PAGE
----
Sunk Costs: money you spent that can’t be recovered… salvaged.  This month, I’ve been working with a few companies struggling to walking away from sunk costs. Despite how ‘obviously’ inane it may be, many companies keep throwing good money after bad.  They keep spending more money to try to salvage any use or benefit from what is sunk – down at the bottom of the sea.  In the Venture Capital world we call this financing risk – putting good money after bad on the hope that at some point, Einstein’s Law of Insanity* will be wrong and the salvage mission becomes a successful rescue mission.  Problem is this rarely happens.

So, guess what? Sunk costs are sunk. Move on. Get over it. Put your energy, time and resources into opportunities for growth, into potential launch missions.  Put good money after good money. Stop salvaging and start launching.

* Insanity: doing the same thing over and over again and expecting different results.


Are Networks Leading Indicators for Innovation?

As some of you know, I am passionate about networking, leading indicators and innovation from new combinations of existing things. I’ve been wondering how networks can be leading indicators for innovation!  Sarah Beaulieu reminded me about LinkedIn’s Maps, so I took a look at mine:

I won’t go into detail, but it’s interesting to see the clusters of my clients, the communities I “belong” to (geographic, education, career, faith, etc.) and the intersections (or not) between them.  In some cases, I’m the key connector, in others I’m one of a few. 

How is this a leading indicator? I see a few connections between a manufacturing/prototyping client and regional biomedical device companies.  Could this be a leading indicator of increasing medical device manufacturing in the region? If I look further, I can see what if the companies are focused on orthopedics, pediatrics, cardiology, etc. and start watching for more in-depth developments.  The Venture Capitalist in me finds this very interesting.

What if we look at the changes in my map over time: new connections between existing people in my network through me or without me; increased connection density between different “communities”; outliers – one-off connections that develop? 

I’m going to regularly update my map and see how it grows.   Many of you are in it!  Thank you! So take this challenge with me:

  • Check out your own map and share what you see and learn with us; and
  • See what you can do to increase the connections you have in “my” network – who you can reach out to do learn something new, who you can connect to each other and who you could innovate something with.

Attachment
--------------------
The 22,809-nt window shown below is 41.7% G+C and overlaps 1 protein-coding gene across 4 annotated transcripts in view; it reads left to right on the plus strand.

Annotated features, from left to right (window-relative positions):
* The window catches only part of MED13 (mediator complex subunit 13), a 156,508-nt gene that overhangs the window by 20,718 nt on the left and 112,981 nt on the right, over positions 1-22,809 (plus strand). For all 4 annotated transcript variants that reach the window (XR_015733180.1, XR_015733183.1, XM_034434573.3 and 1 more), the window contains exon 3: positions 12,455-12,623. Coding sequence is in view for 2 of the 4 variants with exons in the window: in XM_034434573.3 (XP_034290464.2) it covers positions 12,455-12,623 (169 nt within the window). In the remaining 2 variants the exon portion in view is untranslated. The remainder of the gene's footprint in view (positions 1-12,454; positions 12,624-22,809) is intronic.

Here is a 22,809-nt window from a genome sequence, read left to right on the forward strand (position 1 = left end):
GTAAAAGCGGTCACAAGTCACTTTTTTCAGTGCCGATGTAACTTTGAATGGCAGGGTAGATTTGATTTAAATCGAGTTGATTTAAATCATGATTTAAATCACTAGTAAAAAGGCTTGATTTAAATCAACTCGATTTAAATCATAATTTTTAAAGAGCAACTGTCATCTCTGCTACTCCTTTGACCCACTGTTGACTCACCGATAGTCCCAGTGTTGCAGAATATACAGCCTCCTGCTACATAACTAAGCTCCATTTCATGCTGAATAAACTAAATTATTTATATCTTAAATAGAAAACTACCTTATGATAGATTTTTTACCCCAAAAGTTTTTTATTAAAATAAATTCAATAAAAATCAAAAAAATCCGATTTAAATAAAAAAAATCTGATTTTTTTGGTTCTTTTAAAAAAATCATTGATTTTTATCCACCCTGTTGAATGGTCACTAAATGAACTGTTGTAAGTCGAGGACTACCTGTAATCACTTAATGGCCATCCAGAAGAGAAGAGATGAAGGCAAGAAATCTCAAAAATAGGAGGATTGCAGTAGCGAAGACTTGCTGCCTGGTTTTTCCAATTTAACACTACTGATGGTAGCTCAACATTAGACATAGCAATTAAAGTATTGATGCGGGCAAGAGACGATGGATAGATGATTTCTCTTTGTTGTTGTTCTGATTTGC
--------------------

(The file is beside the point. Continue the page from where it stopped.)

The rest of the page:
Let us know! Please share – and have fun – I know you will!

The Paradoxical Gift of Paradox

This is just a quick post on something that hit me yesterday.  In preparing for a strategic planning session this week, I realized that no matter how many of these I do, there is always a paradoxical feeling of being nervous about doing an excellent job for my client and being confident (hopefully not arrogance) in being great at what I do.  After all, the stakes are pretty high: people’s livelihoods, families, safe working environments, taxes paid to schools, police, etc. and the rest of a business ecosystem to say the least. 

It’s that paradoxical feeling that keeps me on my toes, asking dumb questions, challenging the status quo and trying to draw out the client’s wisdom and courage to grow.   This week, the client’s leader is the epitome of paradox!  He is one of the most innovative, creative, ‘out-there’ thinkers I’ve ever met and one of the most dependent on routine and habit.  That paradox is the reason they have more than doubled growth in 3 years - paradoxically in an industry that is shrinking! 

As some of you know, I love paradoxes.  They make us think, explore, reflect, discover, search, question. Innovation is found in new combinations of existing ‘stuff’.  Paradox is crucial to making that happen – it leads us to revisit and question assumptions, to combine things in ways we didn’t or couldn’t have imagined, to take the best of both and discard the worst.  Paradox makes us ask Why and Why Not repeatedly. Paradox puts us out there at the edge (per John Hagel), where new things are happening, even if it’s not always ‘safe’.

So this week, as a few of us will be intensely embracing paradoxes, why don’t you too?  Look for just one area in your business, organization, environment that seems counterintuitive, that is an oxymoron and question why, and why not.  Please share what you discover.